Canada gives national scale to distributed ledgers
Canada's payments modernization initiative is using a distributed ledger to expedite processing across a nationwide network, providing scale that could open the technology to wider use elsewhere if successful.
"The hypothesis is that by sharing a trusted ledger and participant network, there will be opportunities to streamline business processes and accelerate settlement," said Andrew McCormack, senior director of technology at Payments Canada, which is preparing a distributed ledger payments project that will be presented next spring.
McCormack is part of the team that's operating Project Jasper, an initiative that includes Payments Canada, the Bank of Canada, the R3 blockchain consortium and the major Canadian banks. R3 is a bank-led initiative that includes Bank of America, TD Bank, Wells Fargo, Citigroup and others that are seeking use cases for blockchain technology.
Blockchain was originally developed to power bitcoin and other alternative currencies, but over time banks have become interested in other use cases such as trades, cross-border payments and security. R3 is just one blockchain operation—others include Ethereum, Hyperledger and Ripple.
These blockchain groups have been competitive at times but would all stand to benefit from a successful deployment of a national "faster payments" system that could power mobile payments, B-to-B and other digital money transfers.
"Distributed ledger technology isn't currently supporting anything of the scale that Payments Canada contemplates but that doesn't mean it cannot," said Rick Oglesby, president of AZ Payments Group. "These are the sort of big projects that will be need to move distributed ledger to that level. These are the long-haul projects that are more likely to be game changers for distributed ledger technology."
The challenge for Payments Canada is determining how well the distributed ledger will work, and what types of payments will fit better than others.
"This research will be looking into how distributed ledger technology might be used to integrate the securities and payment clearing and settlement infrastructure in Canada," McCormack said.
Project Jasper is split into phases. Phase one — using a distributed ledger prototype to investigate the use of central bank-issued digital receipts instead of cash to support settlement — is already complete.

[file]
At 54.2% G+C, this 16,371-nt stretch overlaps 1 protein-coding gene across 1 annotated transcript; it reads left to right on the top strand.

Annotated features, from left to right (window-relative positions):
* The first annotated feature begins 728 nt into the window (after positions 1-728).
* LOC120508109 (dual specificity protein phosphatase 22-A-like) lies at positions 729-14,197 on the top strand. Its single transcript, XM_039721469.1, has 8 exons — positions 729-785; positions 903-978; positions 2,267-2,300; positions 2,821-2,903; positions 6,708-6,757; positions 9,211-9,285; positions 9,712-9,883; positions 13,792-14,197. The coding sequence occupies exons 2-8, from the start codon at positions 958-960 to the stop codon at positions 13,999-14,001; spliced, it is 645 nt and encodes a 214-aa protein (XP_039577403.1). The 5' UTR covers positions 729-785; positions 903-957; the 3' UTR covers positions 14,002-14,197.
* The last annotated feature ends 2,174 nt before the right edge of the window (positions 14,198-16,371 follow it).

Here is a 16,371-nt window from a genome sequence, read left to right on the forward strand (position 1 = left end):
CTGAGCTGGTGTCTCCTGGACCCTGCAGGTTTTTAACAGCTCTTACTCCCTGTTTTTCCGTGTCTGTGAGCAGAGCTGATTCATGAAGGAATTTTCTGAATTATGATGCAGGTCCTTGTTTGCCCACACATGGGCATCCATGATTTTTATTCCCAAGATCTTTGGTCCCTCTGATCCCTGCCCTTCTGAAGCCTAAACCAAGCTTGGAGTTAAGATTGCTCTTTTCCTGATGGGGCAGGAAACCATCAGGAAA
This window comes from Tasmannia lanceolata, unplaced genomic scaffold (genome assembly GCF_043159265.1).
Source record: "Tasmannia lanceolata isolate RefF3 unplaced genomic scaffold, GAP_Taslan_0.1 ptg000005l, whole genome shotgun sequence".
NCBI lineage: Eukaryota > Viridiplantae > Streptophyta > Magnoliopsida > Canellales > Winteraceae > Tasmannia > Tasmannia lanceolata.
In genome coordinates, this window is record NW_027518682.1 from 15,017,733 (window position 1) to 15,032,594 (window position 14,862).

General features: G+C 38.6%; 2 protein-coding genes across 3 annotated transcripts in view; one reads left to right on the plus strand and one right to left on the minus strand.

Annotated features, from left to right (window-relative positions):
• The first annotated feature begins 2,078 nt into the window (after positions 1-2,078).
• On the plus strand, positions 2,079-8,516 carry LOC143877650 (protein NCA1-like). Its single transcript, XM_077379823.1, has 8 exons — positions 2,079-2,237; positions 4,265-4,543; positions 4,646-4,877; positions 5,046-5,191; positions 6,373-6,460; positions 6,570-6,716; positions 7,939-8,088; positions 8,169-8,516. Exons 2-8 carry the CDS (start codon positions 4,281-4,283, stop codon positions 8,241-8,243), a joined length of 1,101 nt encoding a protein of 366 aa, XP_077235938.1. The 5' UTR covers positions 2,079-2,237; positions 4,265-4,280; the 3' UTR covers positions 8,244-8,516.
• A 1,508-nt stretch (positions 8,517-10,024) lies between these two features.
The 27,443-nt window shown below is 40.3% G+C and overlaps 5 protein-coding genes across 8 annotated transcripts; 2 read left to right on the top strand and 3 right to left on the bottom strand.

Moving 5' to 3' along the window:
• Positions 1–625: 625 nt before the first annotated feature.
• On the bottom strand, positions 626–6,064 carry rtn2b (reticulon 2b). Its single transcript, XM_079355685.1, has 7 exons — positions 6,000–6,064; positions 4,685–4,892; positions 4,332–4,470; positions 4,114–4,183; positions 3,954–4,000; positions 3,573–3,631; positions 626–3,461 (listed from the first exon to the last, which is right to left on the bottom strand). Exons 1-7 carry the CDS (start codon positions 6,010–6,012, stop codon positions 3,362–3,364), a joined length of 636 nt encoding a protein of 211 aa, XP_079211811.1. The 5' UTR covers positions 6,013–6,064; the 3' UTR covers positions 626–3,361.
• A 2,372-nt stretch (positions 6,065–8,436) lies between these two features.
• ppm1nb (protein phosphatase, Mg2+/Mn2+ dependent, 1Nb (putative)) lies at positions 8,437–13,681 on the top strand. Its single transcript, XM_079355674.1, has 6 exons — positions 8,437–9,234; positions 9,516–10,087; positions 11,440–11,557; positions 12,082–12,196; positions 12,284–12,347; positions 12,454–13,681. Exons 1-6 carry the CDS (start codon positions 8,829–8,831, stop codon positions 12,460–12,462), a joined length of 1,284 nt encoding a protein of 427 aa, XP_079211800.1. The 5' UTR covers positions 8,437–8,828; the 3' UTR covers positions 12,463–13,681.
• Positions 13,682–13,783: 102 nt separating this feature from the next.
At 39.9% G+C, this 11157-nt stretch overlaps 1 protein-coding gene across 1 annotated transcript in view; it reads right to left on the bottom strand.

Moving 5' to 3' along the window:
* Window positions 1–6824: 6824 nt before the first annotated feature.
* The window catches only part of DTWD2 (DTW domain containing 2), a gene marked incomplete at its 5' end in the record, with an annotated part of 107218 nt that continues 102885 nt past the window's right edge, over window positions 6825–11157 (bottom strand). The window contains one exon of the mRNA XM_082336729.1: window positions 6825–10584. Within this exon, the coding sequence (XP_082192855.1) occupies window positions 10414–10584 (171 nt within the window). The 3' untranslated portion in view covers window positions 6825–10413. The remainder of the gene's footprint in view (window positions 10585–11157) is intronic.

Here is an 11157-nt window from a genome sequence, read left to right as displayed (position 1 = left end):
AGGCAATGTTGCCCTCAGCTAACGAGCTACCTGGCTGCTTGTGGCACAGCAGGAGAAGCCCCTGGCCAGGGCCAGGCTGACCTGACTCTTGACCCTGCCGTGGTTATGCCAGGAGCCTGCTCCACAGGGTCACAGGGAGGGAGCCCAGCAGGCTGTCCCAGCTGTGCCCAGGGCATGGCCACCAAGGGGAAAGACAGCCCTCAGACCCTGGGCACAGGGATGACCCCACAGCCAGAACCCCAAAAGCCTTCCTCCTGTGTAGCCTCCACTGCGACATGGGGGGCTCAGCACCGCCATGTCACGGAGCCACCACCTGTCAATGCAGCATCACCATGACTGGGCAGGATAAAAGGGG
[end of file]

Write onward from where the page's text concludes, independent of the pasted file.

Phase two focuses on using distributed ledger technology for settlement and further experimentation. Phase three is still defining its proof of concept, though much of the work is focused on the how a distributed system can improve existing practices to successfully complete a payment, which is where distributed ledger technology has show potential thus far, according to McCormack.
"The real value of distributed ledger technology appears to be when central bank cash-on-ledger is used in conjunction with and made available to distributed applications such as smart contracts to dramatically reimagine legacy clearing and settlement processes," McCormack said.
Project Jasper is part of a major overhaul of Canada's payments system that will impact consumer and corporate payments, and is designed to handle digital payments, mobile commerce and changing needs for international payments.
While Payments Canada's initiative is not directly related to other federated identity initiatives in Canada such as separate projects from SecureKey and Interac, identity management is part of the initiative, McCormack said.
Payments Canada will introduce aliases, or a proxy database, to simplify the way payments are addressed to payees. Project Jasper's phases are interbank or interbroker initiatives, or a group of users that are well defined and permissioned to use a financial market service, McCormack said.
"That presents a very different use case than what the various retail digital identity or central bank digital currency initiatives are working with," McCormack said. He said that adding the other projects contributes to the cause of ID improvement and that he anticipates an environment where every Canadian will have a digital identifier.